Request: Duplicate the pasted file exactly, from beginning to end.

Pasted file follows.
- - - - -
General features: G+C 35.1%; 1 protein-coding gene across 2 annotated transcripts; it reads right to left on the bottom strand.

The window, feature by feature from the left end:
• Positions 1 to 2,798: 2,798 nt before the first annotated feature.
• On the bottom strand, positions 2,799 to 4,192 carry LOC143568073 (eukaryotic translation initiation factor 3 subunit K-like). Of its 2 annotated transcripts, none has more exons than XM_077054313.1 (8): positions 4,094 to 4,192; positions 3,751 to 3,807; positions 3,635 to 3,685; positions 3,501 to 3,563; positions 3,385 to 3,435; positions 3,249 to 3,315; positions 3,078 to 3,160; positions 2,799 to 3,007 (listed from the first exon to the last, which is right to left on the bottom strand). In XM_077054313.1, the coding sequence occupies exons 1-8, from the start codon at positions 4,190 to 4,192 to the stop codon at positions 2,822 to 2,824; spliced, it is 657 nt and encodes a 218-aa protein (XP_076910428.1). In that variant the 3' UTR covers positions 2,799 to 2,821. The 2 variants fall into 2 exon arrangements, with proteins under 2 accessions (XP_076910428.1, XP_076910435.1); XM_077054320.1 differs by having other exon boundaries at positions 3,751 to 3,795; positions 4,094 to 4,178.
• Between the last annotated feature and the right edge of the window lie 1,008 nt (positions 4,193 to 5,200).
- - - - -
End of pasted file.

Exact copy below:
General features: G+C 35.1%; 1 protein-coding gene across 2 annotated transcripts; it reads right to left on the bottom strand.

The window, feature by feature from the left end:
• Positions 1 to 2,798: 2,798 nt before the first annotated feature.
• On the bottom strand, positions 2,799 to 4,192 carry LOC143568073 (eukaryotic translation initiation factor 3 subunit K-like). Of its 2 annotated transcripts, none has more exons than XM_077054313.1 (8): positions 4,094 to 4,192; positions 3,751 to 3,807; positions 3,635 to 3,685; positions 3,501 to 3,563; positions 3,385 to 3,435; positions 3,249 to 3,315; positions 3,078 to 3,160; positions 2,799 to 3,007 (listed from the first exon to the last, which is right to left on the bottom strand). In XM_077054313.1, the coding sequence occupies exons 1-8, from the start codon at positions 4,190 to 4,192 to the stop codon at positions 2,822 to 2,824; spliced, it is 657 nt and encodes a 218-aa protein (XP_076910428.1). In that variant the 3' UTR covers positions 2,799 to 2,821. The 2 variants fall into 2 exon arrangements, with proteins under 2 accessions (XP_076910428.1, XP_076910435.1); XM_077054320.1 differs by having other exon boundaries at positions 3,751 to 3,795; positions 4,094 to 4,178.
• Between the last annotated feature and the right edge of the window lie 1,008 nt (positions 4,193 to 5,200).